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November 18, 2002


Field Notes: R. S. STEWART

Cavers: I. C. Conolley, R. S. Stewart, M. Taylor

We drove the Deeside to Maroon Town Road in the Lada. The road was a little rougher than in June and it took us 1 hour 45 minutes from Windsor, via Fontabelle. We arrived in Maroon Town at about 11:00 and stopped at Mr. MacBean's establishment at the crossroads. Reacquaintances were made and then we carried on to park at the same spot as in June, on the road above the pasture land that lays to the south-west of the West Entrance of Peterkin Cave.
The West entrance of Peterkin Cave is set back behind a series of fissures and small entrances that form a small labyrinth under rocky ground to the south of the entrance proper. It was at these small openings that we'd decided to move on to the the Eastern Entrance on June 20, 2002. This time, a little more searching around, without a raging thunderstorm as accompaniment, led us to quickly discover the large entrance that combines with the previously mentioned openings to take the seasonal stream known as the Tangle river.
The cave enters the hillside some 30 m under a road above that crosses directly over the system. A large passage leads to the East, with breakdown boulders on the floor, until it descends into a southerly tending section that was flooded well before the deep pool recorded by the GSD. It should be noted that an unusually rainy summer had been followed by two tropical depressions, Isodore and Lily, some 6 weeks earlier. To the immediate southeast of this area, a strong flow of water was entering the passage from fissures in the wall although no surface flow had been seen on the outside.
The river that was flowing past us, receding into the cave, prevented any chance of carrying on; we had seen the entrances behind us submersed on the afternoon of June 20 in the space of 2 hours.
A careful search for inverts was made on the way back out with negative results. The seasonal scouring of this end of the system doesn't allow more than a temporary occupation by fruit bats, (rose apple sprouting etc.), and several eleuthera dactyla, (frogs), in the twilight zone.
A 3D DGPS WAAS position was obtained at the entrance and recorded at 12:30 as Wpt's 046 and 047, (position listed in GPS database).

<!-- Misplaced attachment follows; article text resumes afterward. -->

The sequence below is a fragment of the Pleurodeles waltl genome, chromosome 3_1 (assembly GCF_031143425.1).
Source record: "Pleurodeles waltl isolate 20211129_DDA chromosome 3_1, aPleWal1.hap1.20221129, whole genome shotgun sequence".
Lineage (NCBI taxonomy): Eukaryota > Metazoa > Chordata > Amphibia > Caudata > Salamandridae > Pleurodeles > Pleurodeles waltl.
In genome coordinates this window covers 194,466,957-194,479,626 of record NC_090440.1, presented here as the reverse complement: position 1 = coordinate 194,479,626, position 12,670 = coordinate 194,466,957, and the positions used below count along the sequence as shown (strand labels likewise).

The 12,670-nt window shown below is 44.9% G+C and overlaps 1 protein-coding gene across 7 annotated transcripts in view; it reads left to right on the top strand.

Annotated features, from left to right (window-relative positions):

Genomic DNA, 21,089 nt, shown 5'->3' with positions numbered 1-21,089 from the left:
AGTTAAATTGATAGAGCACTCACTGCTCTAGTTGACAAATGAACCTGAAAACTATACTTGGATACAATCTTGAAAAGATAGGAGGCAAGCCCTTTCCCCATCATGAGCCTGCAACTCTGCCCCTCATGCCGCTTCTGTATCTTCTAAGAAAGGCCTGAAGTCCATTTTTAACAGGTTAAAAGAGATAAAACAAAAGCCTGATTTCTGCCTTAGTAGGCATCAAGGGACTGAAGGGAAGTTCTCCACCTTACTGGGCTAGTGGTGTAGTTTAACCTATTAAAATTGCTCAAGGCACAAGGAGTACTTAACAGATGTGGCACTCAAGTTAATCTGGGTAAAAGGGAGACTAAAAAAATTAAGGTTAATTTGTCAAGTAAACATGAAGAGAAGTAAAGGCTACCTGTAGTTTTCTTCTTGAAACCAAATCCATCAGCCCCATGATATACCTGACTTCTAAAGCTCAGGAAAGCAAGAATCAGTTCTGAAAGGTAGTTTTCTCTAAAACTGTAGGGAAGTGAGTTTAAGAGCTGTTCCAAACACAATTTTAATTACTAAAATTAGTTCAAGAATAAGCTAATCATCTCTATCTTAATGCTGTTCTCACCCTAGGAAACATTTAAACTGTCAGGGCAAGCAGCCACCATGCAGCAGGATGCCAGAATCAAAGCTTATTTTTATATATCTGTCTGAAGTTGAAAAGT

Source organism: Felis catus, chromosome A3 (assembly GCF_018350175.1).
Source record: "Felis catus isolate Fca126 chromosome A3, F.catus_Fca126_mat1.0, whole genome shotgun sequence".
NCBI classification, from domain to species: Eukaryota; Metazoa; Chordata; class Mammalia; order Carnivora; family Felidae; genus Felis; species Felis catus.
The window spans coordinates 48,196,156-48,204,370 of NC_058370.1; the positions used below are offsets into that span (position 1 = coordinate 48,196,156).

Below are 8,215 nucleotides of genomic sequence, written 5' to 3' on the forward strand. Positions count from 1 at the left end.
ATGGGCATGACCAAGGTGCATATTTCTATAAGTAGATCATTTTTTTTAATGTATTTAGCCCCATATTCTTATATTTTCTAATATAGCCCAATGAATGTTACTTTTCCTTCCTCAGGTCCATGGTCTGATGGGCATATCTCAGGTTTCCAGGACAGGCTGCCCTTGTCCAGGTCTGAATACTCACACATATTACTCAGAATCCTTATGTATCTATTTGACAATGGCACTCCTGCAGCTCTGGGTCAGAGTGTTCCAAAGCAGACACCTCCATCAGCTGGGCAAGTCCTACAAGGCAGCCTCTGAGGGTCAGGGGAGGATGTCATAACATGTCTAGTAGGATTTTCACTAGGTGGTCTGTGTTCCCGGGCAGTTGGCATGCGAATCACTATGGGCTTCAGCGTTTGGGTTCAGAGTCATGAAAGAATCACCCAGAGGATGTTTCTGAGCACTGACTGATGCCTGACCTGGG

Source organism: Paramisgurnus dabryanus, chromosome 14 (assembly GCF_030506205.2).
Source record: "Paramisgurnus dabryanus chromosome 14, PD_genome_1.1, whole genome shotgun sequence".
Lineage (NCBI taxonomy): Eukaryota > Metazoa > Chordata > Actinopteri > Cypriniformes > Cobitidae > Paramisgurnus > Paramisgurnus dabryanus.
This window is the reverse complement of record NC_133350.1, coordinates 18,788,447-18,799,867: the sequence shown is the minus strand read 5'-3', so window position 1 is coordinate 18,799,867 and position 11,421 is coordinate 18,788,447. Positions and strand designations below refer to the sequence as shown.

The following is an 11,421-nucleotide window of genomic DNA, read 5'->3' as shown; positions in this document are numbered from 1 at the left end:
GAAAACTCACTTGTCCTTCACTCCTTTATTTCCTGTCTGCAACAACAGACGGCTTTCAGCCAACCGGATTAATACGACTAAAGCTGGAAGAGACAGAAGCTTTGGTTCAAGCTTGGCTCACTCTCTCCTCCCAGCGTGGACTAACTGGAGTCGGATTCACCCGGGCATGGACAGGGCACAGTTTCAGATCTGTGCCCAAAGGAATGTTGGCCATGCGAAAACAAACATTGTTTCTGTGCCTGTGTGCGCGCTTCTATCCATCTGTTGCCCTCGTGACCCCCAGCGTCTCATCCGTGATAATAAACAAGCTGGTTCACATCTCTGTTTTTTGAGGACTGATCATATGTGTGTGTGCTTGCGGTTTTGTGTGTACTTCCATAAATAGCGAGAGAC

November 18, 2002


Field Notes: R. S. STEWART

Cavers: R. S. Stewart, I. C. Conolley, M. Taylor (at entrance)

On June 20, 2002, while on the hike to the East Entrance of Rota Cave, we had passed a large sinkhole of about 10 m diameter. We'd been pressed for time and had noted it, taken a GPS position, and carried on. Our quick look at the hole had left us with the impression that it was about 10 metres deep. It had been searched for in JU in the interim with no listing having been found.
Upon reaching the hole, I tied a 30 m rope to a large tree and tossed down the rope. There weren't any sharp rock edges to be seen that might cut the rope so I got on rappel, and went down the 20 deg slope closer to the start of the vertical to see if the rope was down. I could see that it was caught up on debris about 6 m below so I hauled the rope up and tossed it again. It fell freely down. Going further to the start of the vertical, I still couldn't see the bottom due to a rocky outcropping. I asked Malibu to go to the other side of the hole and check to see that the rope was on the floor. He went round, looked, and reported that the rope was short several feet of the bottom of the pit. I was amazed; we'd guessed the pit to be about 10 m deep...
I hauled myself back up, tied the rope with a shorter loop round the tree to gain some length, then tossed the rope in again. Malibu reported that the rope was touching bottom. There was close to 90 feet, straight drop, using the rope as a comparison. Now assured that I wouldn't run out of line on the way down , I went ahead and rapelled on in.
For about 10 m, I had my feet on the rocky wall of the shaft, then the wall pulled away and I descended into the center of a large dome-shaped break-down chamber, the floor 50 feet below me, the walls receding as I carried on down. It was a wonderful ride, there being a sense of great spaciousness as I slowly slid towards the bottom.